More protests are planned in Madison on Thursday. The state Capitol has become the center of opposition to Walker administration plans to virtually abolish state labor unions. WUWM’s Marti Mikkelson is in Madison and has been speaking with some of the thousands of protesters as well as supporters of the governor's plans.

The halls of the state Capitol are expected to be packed again today as the state legislature prepares to vote on a proposal to strip state employees of most collective bargaining rights. Marti Mikkelson is in Madison and file this report.

For the second day in a row Wednesday, thousands of people converged on the state Capitol, many of them upset with Gov. Walker’s proposal to eliminate most collective bargaining rights for public workers.

Southeastern Wisconsin has long been a leader in the world of manufacturing. That reputation might conjure images of machinery and tools. But nine percent of the items manufactured here are food products.

There are more than 250 food and beverage factories in southeastern Wisconsin, and the economic development group, the M7, estimates that those companies employ more than 14,000 workers and generate nearly $600 million in annual salaries. In this installment of “Project Milwaukee: What’s on our Plate?” WUWM’s Marti Mikkelson takes us to several operations that have been growing.

We now continue out Project Milwaukee series, exploring the barriers that confront thousands of Milwaukee Public School students. Today, WUWM’s Marti Mikkelson takes us to one of the lowest performing schools in the state: Bay View High School on the city’s south side. She spoke with teachers and other adult leaders there about educating a relatively large number of students who are struggling academically or personally.

Our series Project Milwaukee: The Currency of Water continues this morning. We’re reporting on Milwaukee’s efforts to become a global hub for water research and technology. In the past few years, companies already in the water business here have been expanding. But as WUWM’s Marti Mikkelson reports, leaders are now working to kick the effort into high gear. The ultimate prize would be jobs and economic development, along with a good dose of prestige.

Today, we conclude our series about race relations. Projects Milwaukee culminated in a forum on the topic Wednesday evening at the Mitchell Park Domes. As part of the discussion, audience members brainstormed at their tables about barriers to racial harmony and who's responsible for change. Here are some conclusions reached, conveyed by Yvette Mitchell, Paul Schneider, Steven Hunter, Gina Green Harris, Kori Schneider, Omar Barbarana and Mary DeNoble.

Our series about race relations concludes today on WUWM. Project Milwaukee: Black and White culminated in a panel discussion earlier this week at the Mitchell Park Domes. Here's a snapshot of the comments our panel members offered. Our panelists were: Mark Levine of UW-Milwaukee, Tim Sheehy, head of the Metropolitan Milwaukee Association of Commerce, Enrique Figueroa, Director of the Roberto Hernandez Center at UWM, Howard Fuller of Marquette University and Paula Penebaker, President and CEO of the YWCA of Greater Milwaukee.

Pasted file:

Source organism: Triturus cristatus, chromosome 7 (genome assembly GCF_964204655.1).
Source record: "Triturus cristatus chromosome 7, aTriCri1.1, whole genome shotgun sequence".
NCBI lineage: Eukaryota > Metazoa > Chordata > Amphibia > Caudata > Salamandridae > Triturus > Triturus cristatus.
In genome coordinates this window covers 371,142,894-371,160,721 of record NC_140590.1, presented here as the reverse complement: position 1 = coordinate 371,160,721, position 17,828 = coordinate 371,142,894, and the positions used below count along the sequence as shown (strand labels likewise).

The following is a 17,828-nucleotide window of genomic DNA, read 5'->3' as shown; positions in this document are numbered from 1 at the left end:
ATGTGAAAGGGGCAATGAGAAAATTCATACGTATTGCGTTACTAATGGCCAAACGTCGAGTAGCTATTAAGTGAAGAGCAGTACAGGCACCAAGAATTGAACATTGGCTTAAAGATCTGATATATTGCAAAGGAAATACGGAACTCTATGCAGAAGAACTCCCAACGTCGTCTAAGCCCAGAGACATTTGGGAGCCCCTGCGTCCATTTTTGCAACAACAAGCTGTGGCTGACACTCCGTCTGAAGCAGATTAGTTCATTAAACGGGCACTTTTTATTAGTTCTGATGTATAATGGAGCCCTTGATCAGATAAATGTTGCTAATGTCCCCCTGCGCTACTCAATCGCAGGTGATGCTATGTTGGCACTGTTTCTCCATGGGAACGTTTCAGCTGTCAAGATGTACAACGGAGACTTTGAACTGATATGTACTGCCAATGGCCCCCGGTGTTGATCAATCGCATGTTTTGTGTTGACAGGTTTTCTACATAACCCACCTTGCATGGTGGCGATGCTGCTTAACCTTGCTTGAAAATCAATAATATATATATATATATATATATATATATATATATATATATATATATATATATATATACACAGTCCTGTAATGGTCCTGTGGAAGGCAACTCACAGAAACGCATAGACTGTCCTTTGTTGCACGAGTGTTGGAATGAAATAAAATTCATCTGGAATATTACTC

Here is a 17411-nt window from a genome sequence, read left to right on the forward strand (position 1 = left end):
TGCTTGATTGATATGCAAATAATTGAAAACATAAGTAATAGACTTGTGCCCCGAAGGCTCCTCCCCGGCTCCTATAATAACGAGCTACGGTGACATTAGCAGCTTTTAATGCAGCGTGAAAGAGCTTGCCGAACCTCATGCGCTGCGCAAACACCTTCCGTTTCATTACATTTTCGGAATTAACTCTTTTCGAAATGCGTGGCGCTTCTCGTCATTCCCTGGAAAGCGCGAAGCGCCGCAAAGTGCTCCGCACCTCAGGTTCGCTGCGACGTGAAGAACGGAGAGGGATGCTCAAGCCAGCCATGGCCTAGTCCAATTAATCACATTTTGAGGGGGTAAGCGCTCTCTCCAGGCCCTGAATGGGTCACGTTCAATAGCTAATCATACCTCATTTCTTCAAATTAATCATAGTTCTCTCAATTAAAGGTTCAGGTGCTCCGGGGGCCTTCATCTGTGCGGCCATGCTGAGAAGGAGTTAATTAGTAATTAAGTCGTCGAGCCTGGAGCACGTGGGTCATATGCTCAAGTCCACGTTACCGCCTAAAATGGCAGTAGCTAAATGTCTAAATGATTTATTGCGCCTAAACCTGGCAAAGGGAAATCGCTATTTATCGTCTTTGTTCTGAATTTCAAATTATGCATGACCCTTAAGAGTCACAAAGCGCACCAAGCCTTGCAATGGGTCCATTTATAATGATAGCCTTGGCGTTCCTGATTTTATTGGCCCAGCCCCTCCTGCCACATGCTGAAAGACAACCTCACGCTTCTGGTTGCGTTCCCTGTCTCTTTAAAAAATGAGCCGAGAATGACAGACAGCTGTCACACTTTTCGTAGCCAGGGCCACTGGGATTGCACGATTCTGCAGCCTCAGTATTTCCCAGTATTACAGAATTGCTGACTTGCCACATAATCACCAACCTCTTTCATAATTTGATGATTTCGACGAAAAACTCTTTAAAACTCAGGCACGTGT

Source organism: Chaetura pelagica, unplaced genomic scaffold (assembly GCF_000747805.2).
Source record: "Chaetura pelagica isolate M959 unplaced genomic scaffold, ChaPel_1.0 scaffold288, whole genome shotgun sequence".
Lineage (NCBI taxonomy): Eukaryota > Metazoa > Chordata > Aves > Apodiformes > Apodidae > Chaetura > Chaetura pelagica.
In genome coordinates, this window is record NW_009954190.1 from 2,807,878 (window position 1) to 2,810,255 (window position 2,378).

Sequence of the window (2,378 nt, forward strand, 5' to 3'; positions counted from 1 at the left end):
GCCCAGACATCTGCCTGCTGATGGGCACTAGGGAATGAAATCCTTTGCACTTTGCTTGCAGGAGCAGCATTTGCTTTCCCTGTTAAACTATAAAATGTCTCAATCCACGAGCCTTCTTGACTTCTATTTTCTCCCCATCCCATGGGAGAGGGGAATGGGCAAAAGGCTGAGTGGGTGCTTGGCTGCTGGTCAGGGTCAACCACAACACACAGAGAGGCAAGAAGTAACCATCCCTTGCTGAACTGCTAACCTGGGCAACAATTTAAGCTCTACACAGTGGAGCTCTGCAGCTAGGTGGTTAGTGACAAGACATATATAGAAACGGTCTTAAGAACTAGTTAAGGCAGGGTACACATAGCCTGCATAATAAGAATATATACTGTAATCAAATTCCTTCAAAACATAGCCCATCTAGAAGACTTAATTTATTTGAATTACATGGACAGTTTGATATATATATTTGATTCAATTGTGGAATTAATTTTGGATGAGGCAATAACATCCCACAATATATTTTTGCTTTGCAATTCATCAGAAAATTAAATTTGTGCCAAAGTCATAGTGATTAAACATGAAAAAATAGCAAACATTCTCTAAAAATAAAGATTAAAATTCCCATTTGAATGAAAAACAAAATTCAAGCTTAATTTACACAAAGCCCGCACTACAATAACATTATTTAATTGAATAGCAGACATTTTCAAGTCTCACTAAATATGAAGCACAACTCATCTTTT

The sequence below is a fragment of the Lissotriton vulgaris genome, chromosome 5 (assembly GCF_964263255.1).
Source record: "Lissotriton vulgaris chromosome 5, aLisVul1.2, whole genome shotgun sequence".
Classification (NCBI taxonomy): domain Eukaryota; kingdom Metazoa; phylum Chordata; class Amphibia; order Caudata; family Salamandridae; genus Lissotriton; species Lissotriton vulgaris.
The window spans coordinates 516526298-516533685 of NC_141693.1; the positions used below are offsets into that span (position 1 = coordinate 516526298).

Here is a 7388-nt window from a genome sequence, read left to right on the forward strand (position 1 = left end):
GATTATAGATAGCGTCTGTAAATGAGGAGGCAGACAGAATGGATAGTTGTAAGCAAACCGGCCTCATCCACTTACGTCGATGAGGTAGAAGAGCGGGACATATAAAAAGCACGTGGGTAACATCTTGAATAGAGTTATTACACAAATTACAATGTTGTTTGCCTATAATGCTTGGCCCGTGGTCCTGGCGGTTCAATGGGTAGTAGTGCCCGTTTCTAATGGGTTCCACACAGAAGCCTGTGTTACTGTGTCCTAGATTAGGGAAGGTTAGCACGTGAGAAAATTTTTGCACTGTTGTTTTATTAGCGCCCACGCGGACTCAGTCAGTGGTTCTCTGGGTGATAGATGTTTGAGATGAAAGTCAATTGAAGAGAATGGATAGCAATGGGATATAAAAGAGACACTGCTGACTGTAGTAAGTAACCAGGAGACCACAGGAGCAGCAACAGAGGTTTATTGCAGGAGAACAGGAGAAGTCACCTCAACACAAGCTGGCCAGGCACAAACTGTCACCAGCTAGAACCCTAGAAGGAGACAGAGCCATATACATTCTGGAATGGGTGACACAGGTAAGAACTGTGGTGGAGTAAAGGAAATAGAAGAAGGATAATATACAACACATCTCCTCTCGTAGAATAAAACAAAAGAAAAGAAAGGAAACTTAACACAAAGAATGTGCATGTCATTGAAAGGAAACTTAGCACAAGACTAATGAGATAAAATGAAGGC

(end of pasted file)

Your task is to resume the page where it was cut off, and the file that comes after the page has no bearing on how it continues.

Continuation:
Our Project Milwaukee series about race relations continues now on WUWM. Today, we talk about a newer wave of immigrants to the city: Latinos. They now comprise 12 percent of the population of Milwaukee County, or more than 114,000 residents. WUWM’s Marti Mikkelson reports on the Latino movement here and how it compares with the black and white experiences.

Milwaukee has long held a reputation of being segregated: with blacks living primarily on the north side and whites on the south.

In today’s installment of Project Milwaukee: Black and White, WUWM’s Marti Mikkelson visited establishments on both sides of town, to ask blacks and whites about their interactions with each other.

For the past few years, Milwaukee has grappled with a triple digit homicide rate, and among the victims have been children. Some have been involved in gangs and criminal activity; others were innocent bystanders caught in the crossfire. WUWM’s Marti Mikkelson talked to one young gunshot survivor, as part of our series, Project Milwaukee: Youth Violence.

Last year, Milwaukee’s public schools became a testing ground for a national program designed to reduce school violence. Under the Violence Free Zone Initiative, specially-trained youth mentors from the neighborhood walk the halls of local high schools, breaking up fights and diffusing potentially violent situations. It appears the strategy has been working in the six Milwaukee high schools that have implemented the program.

Yesterday, we visited part of a Milwaukee aldermanic district that's thriving. Today, we tour another section that's struggling to develop - Riverwest. WUWM's Marti Mikkelson reports on Milwaukee's Riverwest neighborhood. She spoke with Alderman Mike D'Amato and members of the community.

This month, WUWM is exploring the subject of economic development in metro Milwaukee. As part of the Project Milwaukee series, Marti Mikkelson is profiling one aldermanic district that has seen success in one section, and challenges in another.